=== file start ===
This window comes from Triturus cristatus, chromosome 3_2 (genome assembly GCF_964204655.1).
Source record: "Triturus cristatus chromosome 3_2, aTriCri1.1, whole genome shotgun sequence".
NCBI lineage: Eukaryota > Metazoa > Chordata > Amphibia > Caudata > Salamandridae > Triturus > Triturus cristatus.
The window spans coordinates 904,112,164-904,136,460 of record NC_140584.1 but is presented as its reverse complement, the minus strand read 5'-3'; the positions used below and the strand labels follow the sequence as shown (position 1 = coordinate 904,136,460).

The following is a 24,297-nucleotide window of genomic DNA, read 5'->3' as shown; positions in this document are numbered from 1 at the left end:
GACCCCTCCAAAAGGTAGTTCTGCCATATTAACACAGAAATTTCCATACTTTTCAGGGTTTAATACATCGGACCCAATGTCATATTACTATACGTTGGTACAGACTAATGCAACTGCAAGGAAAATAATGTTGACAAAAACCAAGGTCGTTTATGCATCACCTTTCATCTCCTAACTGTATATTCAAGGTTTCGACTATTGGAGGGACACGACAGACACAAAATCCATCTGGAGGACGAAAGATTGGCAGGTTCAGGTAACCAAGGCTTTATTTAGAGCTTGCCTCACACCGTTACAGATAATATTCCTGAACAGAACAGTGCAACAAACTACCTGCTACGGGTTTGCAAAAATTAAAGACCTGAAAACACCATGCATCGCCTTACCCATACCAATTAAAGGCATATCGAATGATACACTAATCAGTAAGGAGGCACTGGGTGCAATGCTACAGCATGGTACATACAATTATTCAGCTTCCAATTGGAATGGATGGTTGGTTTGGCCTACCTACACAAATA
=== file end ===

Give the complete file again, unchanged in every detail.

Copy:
This window comes from Triturus cristatus, chromosome 3_2 (genome assembly GCF_964204655.1).
Source record: "Triturus cristatus chromosome 3_2, aTriCri1.1, whole genome shotgun sequence".
NCBI lineage: Eukaryota > Metazoa > Chordata > Amphibia > Caudata > Salamandridae > Triturus > Triturus cristatus.
The window spans coordinates 904,112,164-904,136,460 of record NC_140584.1 but is presented as its reverse complement, the minus strand read 5'-3'; the positions used below and the strand labels follow the sequence as shown (position 1 = coordinate 904,136,460).

The following is a 24,297-nucleotide window of genomic DNA, read 5'->3' as shown; positions in this document are numbered from 1 at the left end:
GACCCCTCCAAAAGGTAGTTCTGCCATATTAACACAGAAATTTCCATACTTTTCAGGGTTTAATACATCGGACCCAATGTCATATTACTATACGTTGGTACAGACTAATGCAACTGCAAGGAAAATAATGTTGACAAAAACCAAGGTCGTTTATGCATCACCTTTCATCTCCTAACTGTATATTCAAGGTTTCGACTATTGGAGGGACACGACAGACACAAAATCCATCTGGAGGACGAAAGATTGGCAGGTTCAGGTAACCAAGGCTTTATTTAGAGCTTGCCTCACACCGTTACAGATAATATTCCTGAACAGAACAGTGCAACAAACTACCTGCTACGGGTTTGCAAAAATTAAAGACCTGAAAACACCATGCATCGCCTTACCCATACCAATTAAAGGCATATCGAATGATACACTAATCAGTAAGGAGGCACTGGGTGCAATGCTACAGCATGGTACATACAATTATTCAGCTTCCAATTGGAATGGATGGTTGGTTTGGCCTACCTACACAAATA